If the seven-year itch is a test of your commitment to your marriage, then the "magic moment" is the time to best ensure that you get married to the father of your kid. According to a new study from Duke University, marriage between unwed parents is more likely in less than three years after their child is born.

The research was part of a study to promote policies that ensure a stable family for children born out of wedlock and test the existence of the “magic moment,” which is the three-year period immediately after the child is born, and according to federal policies, the most conducive time for unwed parents to get married. But according to Christina Gibson-Davis, the lead author of this study, "It turns out the 'magic moment' lasts longer than conventional wisdom has held. And for some subgroups, that moment lasts even longer."

Gibson-Davis teaches sociology at Duke's Sanford School of Public Policy and is a faculty fellow of the Duke Center for Child and Family Policy. Her study, which appears online July 2 in Demography, relied on data that came from the National Survey of Family Growth on 5,255 children born non-maritally in the U.S. The study found that the pattern of marriage for unwed mothers varies greatly across race and ethnicity. The trend of marrying late is more prevalent among African-American women than women of other ethnicities. Most African-American women married after their child turned 3.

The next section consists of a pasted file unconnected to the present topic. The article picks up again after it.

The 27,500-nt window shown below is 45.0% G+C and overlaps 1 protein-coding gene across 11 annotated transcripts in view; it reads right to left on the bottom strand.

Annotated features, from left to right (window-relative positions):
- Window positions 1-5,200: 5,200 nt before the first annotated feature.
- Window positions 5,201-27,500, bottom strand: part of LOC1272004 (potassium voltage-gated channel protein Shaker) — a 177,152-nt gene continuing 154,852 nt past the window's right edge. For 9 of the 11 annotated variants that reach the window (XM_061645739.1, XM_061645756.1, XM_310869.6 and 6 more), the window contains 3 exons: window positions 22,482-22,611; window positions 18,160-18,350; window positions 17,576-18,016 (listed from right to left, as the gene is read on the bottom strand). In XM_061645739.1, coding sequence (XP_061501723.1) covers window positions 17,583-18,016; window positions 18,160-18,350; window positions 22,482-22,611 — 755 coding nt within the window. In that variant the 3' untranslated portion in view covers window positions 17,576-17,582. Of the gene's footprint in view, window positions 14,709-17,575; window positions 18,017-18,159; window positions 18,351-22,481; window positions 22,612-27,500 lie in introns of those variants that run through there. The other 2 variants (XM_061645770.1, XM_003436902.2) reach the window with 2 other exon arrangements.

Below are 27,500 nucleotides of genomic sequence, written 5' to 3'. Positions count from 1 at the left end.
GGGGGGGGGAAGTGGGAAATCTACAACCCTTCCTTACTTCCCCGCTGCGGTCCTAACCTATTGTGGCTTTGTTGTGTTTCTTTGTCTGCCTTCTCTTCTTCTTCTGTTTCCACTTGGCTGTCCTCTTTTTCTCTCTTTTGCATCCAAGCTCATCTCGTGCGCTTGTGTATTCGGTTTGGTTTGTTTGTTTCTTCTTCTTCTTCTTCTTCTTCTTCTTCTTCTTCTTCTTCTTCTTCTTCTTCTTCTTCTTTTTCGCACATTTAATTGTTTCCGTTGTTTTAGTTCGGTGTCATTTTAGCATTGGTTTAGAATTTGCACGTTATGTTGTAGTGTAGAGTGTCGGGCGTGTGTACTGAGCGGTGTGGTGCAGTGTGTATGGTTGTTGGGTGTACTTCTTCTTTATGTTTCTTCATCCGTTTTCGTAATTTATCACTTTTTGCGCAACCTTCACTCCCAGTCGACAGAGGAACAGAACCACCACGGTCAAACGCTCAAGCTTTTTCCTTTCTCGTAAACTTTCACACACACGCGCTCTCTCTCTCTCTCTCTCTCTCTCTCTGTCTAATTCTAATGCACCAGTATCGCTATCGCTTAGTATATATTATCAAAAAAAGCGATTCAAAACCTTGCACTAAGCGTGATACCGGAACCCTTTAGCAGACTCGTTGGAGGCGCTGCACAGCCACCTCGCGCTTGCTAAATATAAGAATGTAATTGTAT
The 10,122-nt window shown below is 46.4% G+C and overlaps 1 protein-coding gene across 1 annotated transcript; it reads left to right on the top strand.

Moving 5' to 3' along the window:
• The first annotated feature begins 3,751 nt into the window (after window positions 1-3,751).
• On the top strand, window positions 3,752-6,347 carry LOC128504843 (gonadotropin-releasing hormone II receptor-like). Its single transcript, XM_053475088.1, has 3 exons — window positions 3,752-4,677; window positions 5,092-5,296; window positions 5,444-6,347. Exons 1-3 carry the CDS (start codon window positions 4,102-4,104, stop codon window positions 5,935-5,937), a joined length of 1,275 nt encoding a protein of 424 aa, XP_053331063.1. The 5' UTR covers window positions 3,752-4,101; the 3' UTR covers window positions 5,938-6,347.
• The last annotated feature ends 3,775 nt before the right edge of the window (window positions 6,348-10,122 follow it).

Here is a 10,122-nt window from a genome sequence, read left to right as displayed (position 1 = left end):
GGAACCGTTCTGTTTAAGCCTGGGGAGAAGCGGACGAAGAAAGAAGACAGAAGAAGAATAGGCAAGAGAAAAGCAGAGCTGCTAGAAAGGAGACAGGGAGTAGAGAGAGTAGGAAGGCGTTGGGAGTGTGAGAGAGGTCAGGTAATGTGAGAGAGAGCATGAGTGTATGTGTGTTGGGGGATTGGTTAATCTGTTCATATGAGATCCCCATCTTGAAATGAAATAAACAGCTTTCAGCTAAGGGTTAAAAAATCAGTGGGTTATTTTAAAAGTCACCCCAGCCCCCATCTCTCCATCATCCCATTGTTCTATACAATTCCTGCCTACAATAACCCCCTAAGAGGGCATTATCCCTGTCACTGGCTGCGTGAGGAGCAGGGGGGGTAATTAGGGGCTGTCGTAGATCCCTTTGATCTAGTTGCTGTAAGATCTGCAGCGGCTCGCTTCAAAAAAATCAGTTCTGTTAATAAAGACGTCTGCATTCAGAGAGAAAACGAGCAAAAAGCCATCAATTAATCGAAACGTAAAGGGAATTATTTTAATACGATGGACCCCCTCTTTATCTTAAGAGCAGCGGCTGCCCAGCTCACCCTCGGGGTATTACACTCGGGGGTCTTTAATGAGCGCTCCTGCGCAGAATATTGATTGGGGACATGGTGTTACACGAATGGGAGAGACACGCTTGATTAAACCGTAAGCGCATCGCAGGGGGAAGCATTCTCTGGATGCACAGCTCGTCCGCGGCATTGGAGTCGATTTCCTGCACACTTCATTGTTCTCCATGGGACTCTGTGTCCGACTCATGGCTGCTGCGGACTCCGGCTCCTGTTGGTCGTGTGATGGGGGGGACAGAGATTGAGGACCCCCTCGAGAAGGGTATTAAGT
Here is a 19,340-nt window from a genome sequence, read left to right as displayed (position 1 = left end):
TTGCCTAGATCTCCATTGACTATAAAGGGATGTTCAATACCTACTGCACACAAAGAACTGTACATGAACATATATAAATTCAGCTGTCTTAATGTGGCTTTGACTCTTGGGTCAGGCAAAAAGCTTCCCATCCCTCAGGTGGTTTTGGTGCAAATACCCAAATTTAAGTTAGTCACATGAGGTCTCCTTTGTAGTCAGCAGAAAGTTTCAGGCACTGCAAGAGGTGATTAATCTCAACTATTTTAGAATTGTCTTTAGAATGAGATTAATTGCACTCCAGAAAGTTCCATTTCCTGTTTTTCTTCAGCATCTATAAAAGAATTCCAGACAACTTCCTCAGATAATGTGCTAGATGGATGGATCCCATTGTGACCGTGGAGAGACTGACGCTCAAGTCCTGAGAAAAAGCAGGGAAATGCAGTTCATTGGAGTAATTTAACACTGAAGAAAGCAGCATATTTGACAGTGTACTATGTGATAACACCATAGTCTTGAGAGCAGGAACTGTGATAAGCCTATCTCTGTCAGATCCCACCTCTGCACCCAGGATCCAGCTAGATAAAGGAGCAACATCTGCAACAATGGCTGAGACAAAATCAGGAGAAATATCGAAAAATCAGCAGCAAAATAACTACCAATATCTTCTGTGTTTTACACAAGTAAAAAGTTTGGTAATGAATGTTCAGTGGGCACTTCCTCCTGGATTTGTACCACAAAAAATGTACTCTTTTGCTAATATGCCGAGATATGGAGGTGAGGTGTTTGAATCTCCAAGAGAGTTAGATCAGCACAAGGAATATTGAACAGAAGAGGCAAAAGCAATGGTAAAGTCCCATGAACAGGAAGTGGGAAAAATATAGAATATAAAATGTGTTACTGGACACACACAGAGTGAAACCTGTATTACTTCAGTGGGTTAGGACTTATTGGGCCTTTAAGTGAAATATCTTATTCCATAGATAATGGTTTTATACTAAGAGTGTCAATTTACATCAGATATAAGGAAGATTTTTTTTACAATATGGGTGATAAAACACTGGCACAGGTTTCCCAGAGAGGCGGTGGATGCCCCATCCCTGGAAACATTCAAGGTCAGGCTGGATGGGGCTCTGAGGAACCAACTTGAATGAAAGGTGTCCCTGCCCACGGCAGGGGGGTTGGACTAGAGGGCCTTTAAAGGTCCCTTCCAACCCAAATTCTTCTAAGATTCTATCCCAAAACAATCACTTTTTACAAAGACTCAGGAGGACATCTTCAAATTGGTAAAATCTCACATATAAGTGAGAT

The study also found that most children born to unwed mothers do see their mothers enter wedlock. Sixty-four percent of the unwed mothers get married, but the marriages may not last.  Nearly half of post-conception marriages end in divorce, and those numbers are higher still for African-American women. "These marriages are fragile," Gibson-Davis said. "If you think that stable marriage is beneficial for kids, very few kids born out of wedlock are experiencing that."

The odds of a successful marriage are better when mothers marry their child’s biological fathers. After 10 years, 38 percent of post-conception marriages involving biological parents had dissolved. While in stepfather marriages, 54 percent of them dissolved during the same time period. These findings were the same across all races.

Other studies, like the one published in 2003, draw attention to the increasing poverty among children born out of wedlock. The study states that children raised by unmarried mothers are seven times more likely to be poor when compared to children raised in intact married families. Statistics also show that communities with the highest illegitimacy rates are among the most economically and educationally backward communities with higher crime rates.

With a study estimating that most children will be born out of wedlock by 2016, Gibson-Davis aptly concludes, "Those who would promote marriage have more work to do."

 

Source: Gibson-Davis C et al. Magic Moment? Maternal Marriage in Children Born out of Wedlock. Demography. 2014.